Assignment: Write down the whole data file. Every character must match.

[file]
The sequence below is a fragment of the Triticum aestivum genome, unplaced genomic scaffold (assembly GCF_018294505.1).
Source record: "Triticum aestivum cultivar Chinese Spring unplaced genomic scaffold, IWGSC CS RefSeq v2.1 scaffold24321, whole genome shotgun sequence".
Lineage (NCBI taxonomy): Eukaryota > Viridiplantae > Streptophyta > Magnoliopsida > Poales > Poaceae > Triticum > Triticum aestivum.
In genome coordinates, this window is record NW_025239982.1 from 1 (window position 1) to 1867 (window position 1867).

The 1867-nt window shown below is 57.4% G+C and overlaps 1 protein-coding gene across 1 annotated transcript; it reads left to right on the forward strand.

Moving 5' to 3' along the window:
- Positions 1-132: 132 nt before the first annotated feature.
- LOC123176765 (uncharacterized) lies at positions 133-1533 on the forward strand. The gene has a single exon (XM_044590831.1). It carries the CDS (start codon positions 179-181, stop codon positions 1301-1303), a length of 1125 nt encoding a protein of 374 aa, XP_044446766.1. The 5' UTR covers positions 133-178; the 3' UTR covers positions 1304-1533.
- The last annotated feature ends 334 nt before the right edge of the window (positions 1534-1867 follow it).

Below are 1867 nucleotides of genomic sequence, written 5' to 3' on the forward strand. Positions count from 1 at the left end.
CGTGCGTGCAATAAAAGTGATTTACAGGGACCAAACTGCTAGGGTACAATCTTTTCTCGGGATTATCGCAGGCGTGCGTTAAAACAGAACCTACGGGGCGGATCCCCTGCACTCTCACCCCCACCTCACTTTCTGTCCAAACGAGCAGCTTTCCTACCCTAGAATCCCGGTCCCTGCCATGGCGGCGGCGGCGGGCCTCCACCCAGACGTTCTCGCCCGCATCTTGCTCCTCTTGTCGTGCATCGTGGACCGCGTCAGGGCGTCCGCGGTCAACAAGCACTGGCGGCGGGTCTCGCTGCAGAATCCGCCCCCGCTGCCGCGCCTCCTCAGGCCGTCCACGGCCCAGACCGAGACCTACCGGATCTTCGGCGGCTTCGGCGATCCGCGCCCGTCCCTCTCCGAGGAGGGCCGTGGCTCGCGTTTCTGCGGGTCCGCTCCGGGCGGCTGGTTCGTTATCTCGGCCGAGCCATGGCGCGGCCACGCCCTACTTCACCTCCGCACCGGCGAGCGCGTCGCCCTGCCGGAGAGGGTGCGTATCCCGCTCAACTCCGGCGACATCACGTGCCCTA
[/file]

The sequence below is a fragment of the Triticum aestivum genome, unplaced genomic scaffold (assembly GCF_018294505.1).
Source record: "Triticum aestivum cultivar Chinese Spring unplaced genomic scaffold, IWGSC CS RefSeq v2.1 scaffold24321, whole genome shotgun sequence".
Lineage (NCBI taxonomy): Eukaryota > Viridiplantae > Streptophyta > Magnoliopsida > Poales > Poaceae > Triticum > Triticum aestivum.
In genome coordinates, this window is record NW_025239982.1 from 1 (window position 1) to 1867 (window position 1867).

The 1867-nt window shown below is 57.4% G+C and overlaps 1 protein-coding gene across 1 annotated transcript; it reads left to right on the forward strand.

Moving 5' to 3' along the window:
- Positions 1-132: 132 nt before the first annotated feature.
- LOC123176765 (uncharacterized) lies at positions 133-1533 on the forward strand. The gene has a single exon (XM_044590831.1). It carries the CDS (start codon positions 179-181, stop codon positions 1301-1303), a length of 1125 nt encoding a protein of 374 aa, XP_044446766.1. The 5' UTR covers positions 133-178; the 3' UTR covers positions 1304-1533.
- The last annotated feature ends 334 nt before the right edge of the window (positions 1534-1867 follow it).

Below are 1867 nucleotides of genomic sequence, written 5' to 3' on the forward strand. Positions count from 1 at the left end.
CGTGCGTGCAATAAAAGTGATTTACAGGGACCAAACTGCTAGGGTACAATCTTTTCTCGGGATTATCGCAGGCGTGCGTTAAAACAGAACCTACGGGGCGGATCCCCTGCACTCTCACCCCCACCTCACTTTCTGTCCAAACGAGCAGCTTTCCTACCCTAGAATCCCGGTCCCTGCCATGGCGGCGGCGGCGGGCCTCCACCCAGACGTTCTCGCCCGCATCTTGCTCCTCTTGTCGTGCATCGTGGACCGCGTCAGGGCGTCCGCGGTCAACAAGCACTGGCGGCGGGTCTCGCTGCAGAATCCGCCCCCGCTGCCGCGCCTCCTCAGGCCGTCCACGGCCCAGACCGAGACCTACCGGATCTTCGGCGGCTTCGGCGATCCGCGCCCGTCCCTCTCCGAGGAGGGCCGTGGCTCGCGTTTCTGCGGGTCCGCTCCGGGCGGCTGGTTCGTTATCTCGGCCGAGCCATGGCGCGGCCACGCCCTACTTCACCTCCGCACCGGCGAGCGCGTCGCCCTGCCGGAGAGGGTGCGTATCCCGCTCAACTCCGGCGACATCACGTGCCCTA